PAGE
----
Today we asked Dr. K; what is the difference between narcissism and covert narcissism? Can either be helped with couples therapy?

There has been a lot of discussion about narcissism and covert (or vulnerable) narcissism on the web. And a lot of it is confusing, contradictory, and simply wrong.

Healthy vs pathological narcissism a continuum?

We all have narcissistic needs and motives. Having positive self-esteem is a positive feature. We even have an instrument that measures healthy narcissism: the Narcissistic Personality Inventory. You can take it here. But people with high self-esteem aren’t exploitative. They do demonstrate empathy, and concern for others. They have a realistic sense of their areas of skill and aren’t humiliated by their areas of weakness.

Boredom and restlessness are often destructive forces in the pathological narcissistic and slash potential, but these are easily handled by those with a healthy self-image. Neither do we see self-serving rule-breaking, narcissistic rage, or long periods of silence when they don’t get their way. In other words, a healthy narcissistic individual is capable of great love, ambitious goals, and strivings.

While self-reports are a popular way to measure narcissism, (even asking but a single-question self-report,) input from peers and spouses do count, as do a thorough clinical interview.

Researchers have muddied the waters by arguing that the problematic kinds of narcissism is simply a more extreme version of the healthy kind. However, elements of healthy narcissism aren’t seen in the pathological variety. Healthy narcissism supports adaptive functioning, achievement motivation, and ambition where the pathological variety is associated with significant impairment.

Overt vs covert narcissism

While there are many writers detailing the distinction between overt and covert narcissists, others persuasively argue that the distinction is simply about different modes of the expression of narcissistic grandiosity and narcissistic vulnerability. There are elements of both external actions (behavior, expressed attitudes, and emotions) and covert experiences (cognitions, private feelings, motives, needs). Those on the pathological level always exhibit both internal and external elements.

Researchers have painted a confusing picture when narcissistic individuals take these assessments in either one phase or another: expansive or deflated.

The main difference between the “overt” and “covert” narcissist  mode has to do with the presentation of self to the larger world. Both may see themselves as special and deserving of great admiration or recognition, but may demonstrate different behaviors at different times. The “overt” narcissist is often seen as egotistical, conceited, dominant, inconsiderate, and arrogant, regardless of what they’ve actually achieved in their lives. They can be easy to dislike because they wear this “me first” attitude on their sleeve.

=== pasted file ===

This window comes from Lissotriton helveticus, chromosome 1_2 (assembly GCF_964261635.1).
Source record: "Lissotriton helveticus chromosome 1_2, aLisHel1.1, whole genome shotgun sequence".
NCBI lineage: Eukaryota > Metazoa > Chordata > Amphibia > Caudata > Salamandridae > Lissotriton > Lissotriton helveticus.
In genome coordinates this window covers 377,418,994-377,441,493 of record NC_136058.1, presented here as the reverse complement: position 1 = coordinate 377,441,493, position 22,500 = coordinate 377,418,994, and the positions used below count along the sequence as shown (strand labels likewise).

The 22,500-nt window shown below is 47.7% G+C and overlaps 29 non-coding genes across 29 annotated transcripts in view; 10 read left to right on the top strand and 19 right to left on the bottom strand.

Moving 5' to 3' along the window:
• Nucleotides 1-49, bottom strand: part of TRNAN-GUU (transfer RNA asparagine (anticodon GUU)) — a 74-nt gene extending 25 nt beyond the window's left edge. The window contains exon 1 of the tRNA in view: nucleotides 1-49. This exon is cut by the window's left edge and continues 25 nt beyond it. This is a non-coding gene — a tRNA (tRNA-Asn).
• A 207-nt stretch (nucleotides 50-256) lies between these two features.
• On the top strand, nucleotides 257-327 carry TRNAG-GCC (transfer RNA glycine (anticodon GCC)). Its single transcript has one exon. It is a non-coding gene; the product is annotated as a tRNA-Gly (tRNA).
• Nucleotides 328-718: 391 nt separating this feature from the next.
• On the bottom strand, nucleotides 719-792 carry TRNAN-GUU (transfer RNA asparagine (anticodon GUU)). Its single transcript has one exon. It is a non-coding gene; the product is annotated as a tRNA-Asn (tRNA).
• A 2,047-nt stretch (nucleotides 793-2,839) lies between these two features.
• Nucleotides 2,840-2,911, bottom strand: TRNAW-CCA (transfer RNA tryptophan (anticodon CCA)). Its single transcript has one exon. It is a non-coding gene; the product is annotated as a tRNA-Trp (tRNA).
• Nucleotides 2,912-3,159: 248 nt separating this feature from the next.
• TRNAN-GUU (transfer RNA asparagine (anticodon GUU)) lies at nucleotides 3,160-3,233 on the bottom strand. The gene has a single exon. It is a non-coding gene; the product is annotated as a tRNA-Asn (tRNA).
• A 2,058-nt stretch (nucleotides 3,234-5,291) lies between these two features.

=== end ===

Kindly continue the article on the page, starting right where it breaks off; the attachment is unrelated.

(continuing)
In contrast, the “covert” narcissist presents in a much more low-key way. While they believe they have unique characteristics and are worthy of praise, they are much less likely to act that way. However, they, too are looking for adoration and recognition but in a quieter way.

The overt narcissist is haughty, and while claiming that their partner is the exception, can be disdainful of others. (“You’re not like other people I’ve dated. They turned out to be such fools. They just wasted my time.”) Or the “covert” may mirror their partner, so “relieved” that they have found a perfect mate, without offensively insulting past partners.

But if the behavior varies, defective self-regulation leads to that grandiosity and vulnerable self-image and challenges in emotional regulation. And these are seen in the same individual. In every act of overt grandiosity, there is often an underlying state of covert vulnerability and for every act of overt vulnerability, there is likely a strong link to an underlying aspect of grandiosity.

This vulnerable and fluctuating sense of self-esteem can range from grandiosity and assertiveness to inferiority or insecurity. The behavior can vary from self-enhancing or self-serving interpersonal actions to intense reactions to perceived threats. These types of swings begin in early adulthood and are seen in a variety of contexts. We see:

  • fluctuating and vulnerable self-esteem,
  • fluctuating empathetic ability,
  • overt and covert expressions of grandiosity and vulnerability, and
  • a variety of other traits such as perfectionistic or passive-aggressive tendencies.

Gottman calls it “internal working models” of self and others. The extent to which these models can be impacted by others or changed determines their overall health and flexibility.

Diagnosing your spouse

I would caution anyone from self-diagnosing their spouse to determine whether or not couples therapy will be effective. One of the most frequent complaints we hear is: “My spouse is so selfish!” As I hope I’ve demonstrated, even researchers present a confusing picture of the narcissistic syndrome, in its overt and covert modes.

If both people have an honest interest in staying together and improving their relationship, it’s a worthy goal to complete an assessment and intensive round of couples therapy. Any presentation that: “There is nothing wrong with me. I’m just here for you to fix my unhappy spouse…” will be addressed in therapy.

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